Release point - The Gauss level required to turn a sensor "off".
Unipolar sensor - A non-latching sensor that requires only one pole (South) to operate and release.
Anisotropic Magnet  A magnet having a preferred direction of magnetic orientation, so that the magnetic characteristics are optimum in one preferred direction.

Closed Circuit   This exists when the flux path external to a permanent magnet is confined within high permeability materials that compose the magnet circuit.

Coercive Force (Hc)   The demagnetizing force, measured in Oersteds, necessary to reduce observed induction, B, to Zero after the magnet has previously been brought to saturation.

Curie Temperature (Tc)   The temperature at which the parallel alignement of elementary magnetic moments completely disappears, and the material is no longer able to hold magnetization.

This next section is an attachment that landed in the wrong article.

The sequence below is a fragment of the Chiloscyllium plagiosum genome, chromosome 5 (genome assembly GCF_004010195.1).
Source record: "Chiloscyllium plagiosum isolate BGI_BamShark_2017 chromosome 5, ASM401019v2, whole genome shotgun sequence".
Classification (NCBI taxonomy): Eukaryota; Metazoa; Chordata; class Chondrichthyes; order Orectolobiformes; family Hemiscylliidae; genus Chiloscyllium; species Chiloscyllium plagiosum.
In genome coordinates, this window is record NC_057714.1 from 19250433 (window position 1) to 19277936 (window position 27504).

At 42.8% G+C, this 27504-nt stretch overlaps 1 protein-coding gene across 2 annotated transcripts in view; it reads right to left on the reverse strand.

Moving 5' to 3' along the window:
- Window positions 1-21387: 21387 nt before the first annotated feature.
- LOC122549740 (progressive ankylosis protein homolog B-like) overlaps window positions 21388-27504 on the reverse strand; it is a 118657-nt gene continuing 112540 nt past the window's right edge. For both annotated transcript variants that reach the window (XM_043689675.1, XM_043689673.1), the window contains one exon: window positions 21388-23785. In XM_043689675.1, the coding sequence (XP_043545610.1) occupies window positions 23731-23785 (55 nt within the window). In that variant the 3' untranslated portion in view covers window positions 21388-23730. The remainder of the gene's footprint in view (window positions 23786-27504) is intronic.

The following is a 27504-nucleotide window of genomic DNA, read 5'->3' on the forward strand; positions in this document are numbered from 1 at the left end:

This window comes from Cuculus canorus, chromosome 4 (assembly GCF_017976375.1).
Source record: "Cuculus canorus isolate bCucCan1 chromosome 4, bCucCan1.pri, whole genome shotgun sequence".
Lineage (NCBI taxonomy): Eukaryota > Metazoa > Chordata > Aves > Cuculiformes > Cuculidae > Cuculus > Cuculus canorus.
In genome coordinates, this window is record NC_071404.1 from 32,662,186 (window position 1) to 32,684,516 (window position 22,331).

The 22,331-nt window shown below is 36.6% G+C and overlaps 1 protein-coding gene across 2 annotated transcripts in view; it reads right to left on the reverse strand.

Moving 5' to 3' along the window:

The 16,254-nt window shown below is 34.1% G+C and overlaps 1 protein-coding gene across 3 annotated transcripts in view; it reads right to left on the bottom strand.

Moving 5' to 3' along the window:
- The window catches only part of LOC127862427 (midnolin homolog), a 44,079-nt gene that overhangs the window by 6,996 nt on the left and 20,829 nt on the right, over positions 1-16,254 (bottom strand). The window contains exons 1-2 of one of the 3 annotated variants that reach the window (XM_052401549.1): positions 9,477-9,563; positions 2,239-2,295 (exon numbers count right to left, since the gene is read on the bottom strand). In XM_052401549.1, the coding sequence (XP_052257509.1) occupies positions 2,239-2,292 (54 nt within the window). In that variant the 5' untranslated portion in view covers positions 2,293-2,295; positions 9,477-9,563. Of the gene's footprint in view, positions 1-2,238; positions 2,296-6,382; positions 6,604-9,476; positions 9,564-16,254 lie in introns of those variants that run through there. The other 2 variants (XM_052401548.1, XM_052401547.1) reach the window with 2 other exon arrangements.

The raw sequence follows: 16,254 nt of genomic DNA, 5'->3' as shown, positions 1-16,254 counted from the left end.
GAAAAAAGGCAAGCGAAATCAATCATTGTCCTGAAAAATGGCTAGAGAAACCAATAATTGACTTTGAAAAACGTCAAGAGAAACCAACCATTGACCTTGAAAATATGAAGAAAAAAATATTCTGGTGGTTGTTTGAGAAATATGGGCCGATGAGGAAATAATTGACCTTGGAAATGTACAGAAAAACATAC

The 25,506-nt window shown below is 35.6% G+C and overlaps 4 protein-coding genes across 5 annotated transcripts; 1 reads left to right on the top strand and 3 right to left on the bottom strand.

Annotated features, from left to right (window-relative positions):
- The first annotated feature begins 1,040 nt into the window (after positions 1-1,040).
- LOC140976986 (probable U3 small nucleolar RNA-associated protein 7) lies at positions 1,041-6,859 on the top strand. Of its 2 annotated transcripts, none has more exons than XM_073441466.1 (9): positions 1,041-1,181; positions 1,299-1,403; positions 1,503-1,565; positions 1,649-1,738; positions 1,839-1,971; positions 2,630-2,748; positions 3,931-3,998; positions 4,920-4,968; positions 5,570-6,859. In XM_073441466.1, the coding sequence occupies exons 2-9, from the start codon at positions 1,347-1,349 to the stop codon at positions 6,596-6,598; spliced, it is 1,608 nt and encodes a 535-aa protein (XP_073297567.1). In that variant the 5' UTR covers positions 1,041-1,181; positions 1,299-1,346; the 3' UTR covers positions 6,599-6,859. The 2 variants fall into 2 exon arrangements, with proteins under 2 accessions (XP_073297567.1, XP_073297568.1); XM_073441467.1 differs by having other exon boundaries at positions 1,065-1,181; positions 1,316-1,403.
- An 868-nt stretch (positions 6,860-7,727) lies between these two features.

Demagnetization Curve   The second quadrant of the hysteresis loop, generally describing the behavior of magnetic characteristics in actual use, also known as the B-H curve.

Eddy Currents   Circulating electrical currents that are induced in electrically conductive elements when exposed to changing magnetic fields, creating an opposing force to the magnetic flux. Eddy currents can be harnessed to perform useful work (such as damping of movement), or may be unwanted consequences of certain designs which should be accounted for or minimized.

Ferromagnetic Material   A material whose permeability is very much larger than 1 (from 60 to several thousand times), and which exhibits hysteresis phenomena.

Fringing Fields   Leakage flux particularly associated with edge effects in a magnetic circuit.